London Belongs To Us by Sarra Manning Review

‘Bitch is just a word that boys say when they don’t have the power to hurt you anymore’

London Belongs To Us is a contemporary, centring around Sunny, a 17 year old planning to meet up with her long term boyfriend to lose her virginity. However instead she is sent a picture of said boyfriend on the other side of London kissing another girl and a wild goose chase with two French boys, a girl band and a broom ensues. What I was expecting from this book was a light hearted, typical teen romance and it was all of those things but with so much more. The book discusses feminist issues, issues around race, gender, sexual orientation, divorce, unconventional families, to mention a few.  Not only does it discuss them, it bluntly confronts them; there is no sugar coating in this book. Our main character, Sunny, is mixed race, and this becomes a main focus of the book, one of the scariest scenes being when Sunny is harassed and sworn at in the street for being seen with Jean-Luc and Vic, two white French boys.

One of my favourite things about this book was the way it tackled slut shaming and girls putting other girls down. Sunny is not perfect, for half of the book she refers to the girl her boyfriend kissed as a slut. While this really irritated me when she said it, she was called out on it which I appreciated. There was a really touching point in which she finally meets the girl and rather than starting a fight, they end up complementing each other, a girl supporting other girls is a message that cannot be spread enough. Another interesting feature in this book was that at the start of each chapter there was a couple of paragraphs describing the history of each place she visited; I think this would be a great book to read in London or just before visiting because the descriptions made me want to go so badly. Before the chapter started there was usually either a pie chart detailing what was going on in her head at that point or a background story like ‘A history of my hair’ which was really helpful as the book only spanned over a night so it was a really good way for the reader to understand the backstory and motivations of the characters.

Okay, now I’m done raving about this book, I’m going to go into the few criticisms I have.. While most of the book was written well: it was easy to read, the characters voices felt real etc. near the middle of the book it kind of lost its way for a little while. A few of the characters voices became weirdly irritating, and seemed like the dialogue of entirely different characters rather than the ones that had been there from the start. I think around this point the author was trying really hard to make her characters sound like typical teens but because she hadn’t set out to do this from the start, it just felt weirdly out of place. Luckily, this only lasted for a few chapters and there voices returned to normal after that. Another problem I had was that while I loved what we did see of Jean-Luc’s character, he wasn’t really developed enough, we got a few hints into his life but mostly his plot didn’t really have the space to grow with all the crazy plots and events the author was focusing on instead. It was definitely a busy, sometimes vaguely confusing plot. A lot was happening over these 12 hours but with the character development of Sunny being so drastic, they needed a lot of craziness to make her personality change make sense.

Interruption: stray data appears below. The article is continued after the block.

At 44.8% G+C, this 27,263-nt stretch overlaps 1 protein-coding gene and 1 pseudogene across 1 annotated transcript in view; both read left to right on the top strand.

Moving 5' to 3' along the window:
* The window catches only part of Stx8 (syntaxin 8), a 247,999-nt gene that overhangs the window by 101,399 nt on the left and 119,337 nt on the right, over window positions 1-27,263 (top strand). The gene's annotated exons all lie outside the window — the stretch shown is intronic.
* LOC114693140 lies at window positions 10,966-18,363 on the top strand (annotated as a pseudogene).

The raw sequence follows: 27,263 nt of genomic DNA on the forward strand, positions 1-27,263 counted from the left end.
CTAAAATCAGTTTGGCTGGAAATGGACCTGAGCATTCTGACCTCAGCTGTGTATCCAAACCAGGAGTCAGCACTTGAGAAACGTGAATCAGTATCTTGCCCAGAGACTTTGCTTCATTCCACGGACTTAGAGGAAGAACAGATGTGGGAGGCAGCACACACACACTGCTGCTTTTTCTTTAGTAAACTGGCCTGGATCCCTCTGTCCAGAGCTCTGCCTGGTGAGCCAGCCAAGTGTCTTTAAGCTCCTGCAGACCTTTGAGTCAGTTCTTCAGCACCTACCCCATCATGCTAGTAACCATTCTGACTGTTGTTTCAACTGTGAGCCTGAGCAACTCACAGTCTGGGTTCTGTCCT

Overall, I adored this book and would probably give it 4/5 stars. I have been searching so long for a book that spanned over a night or a day that was actually well executed and this is it. The characters were weird and wonderful, especially her badass best friend who was brutally honest in the best possible way because she reminded me so much of my own best friend.  I loved the crazy events, the important life lessons and the conclusions this book came to. Next time you need a pick me up with a message, give this one a go.

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